It’s an impressive record.
This past winter, Canadian alpine ski racers made history: becoming the first NCAA alpine ski racers to win a World Championship medal (silver in the Nations Team Event) while registered full-time at school. This was the icing on the cake for an impressive showing by Canadian athletes: gold and other podiums in the NCAA Finals, the second best represented nation at those Finals (10 athletes), wins and multiple podiums on the Nor-Am Tour, top 30 results in World Cup and World Championship GS and Slalom – and Canadian NCAA alumnus also made their presence known.
It’s a new trend: a growing number of Canadians who still believe in the dream and are choosing a new pathway to ski racing excellence.
NCAA ski racing has been around for many years and Canadians have been prominent contributors to the success of the Carnivals (east) and Invitationals (west). But few have chosen to blend academia with high performance – to aim for the World Cup.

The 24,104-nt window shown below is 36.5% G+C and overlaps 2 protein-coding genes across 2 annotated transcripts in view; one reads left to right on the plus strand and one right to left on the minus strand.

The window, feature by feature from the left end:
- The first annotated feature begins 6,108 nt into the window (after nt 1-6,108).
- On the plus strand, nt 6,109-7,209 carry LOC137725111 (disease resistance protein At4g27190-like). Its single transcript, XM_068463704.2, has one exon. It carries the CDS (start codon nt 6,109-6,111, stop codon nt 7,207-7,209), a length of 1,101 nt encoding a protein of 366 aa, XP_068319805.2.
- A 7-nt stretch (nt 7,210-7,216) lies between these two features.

In the 1970’s, the Irwin brothers (Mike & Bill) moved from the Alberta Ski Team to Montana State and then up to the Canadian World Cup squad with respectable results (I would define a 15th in Crans-Montana as pretty damn good). Patrick Biggs transitioned from the Canadian Development Team to Dartmouth College followed by a return to the Canadian World Cup squad in 2005 and a memorable 10th place in his first World Cup slalom (Chamonix!) follow by multiple World Cup top 30’s.
Four years ago, Trevor Philp took a revolutionary step, choosing the University of Denver over a full-time focus on the Canadian Development Team. One year later, Philp was All-American and also a fully qualified member of the Canadian World Cup squad. Since, he has combined the rigor of pursuing a university degree with a modified program within the Canadian Alpine Ski Team. His success has opened the door to what could be possible.
But the NCAA pathway is still ‘ad hoc’ for most Canadians, with tremendous gaps imposed by NCAA regulations of coach contact, time on snow, access to the best skis and service – which make the choice only for the most determined athlete.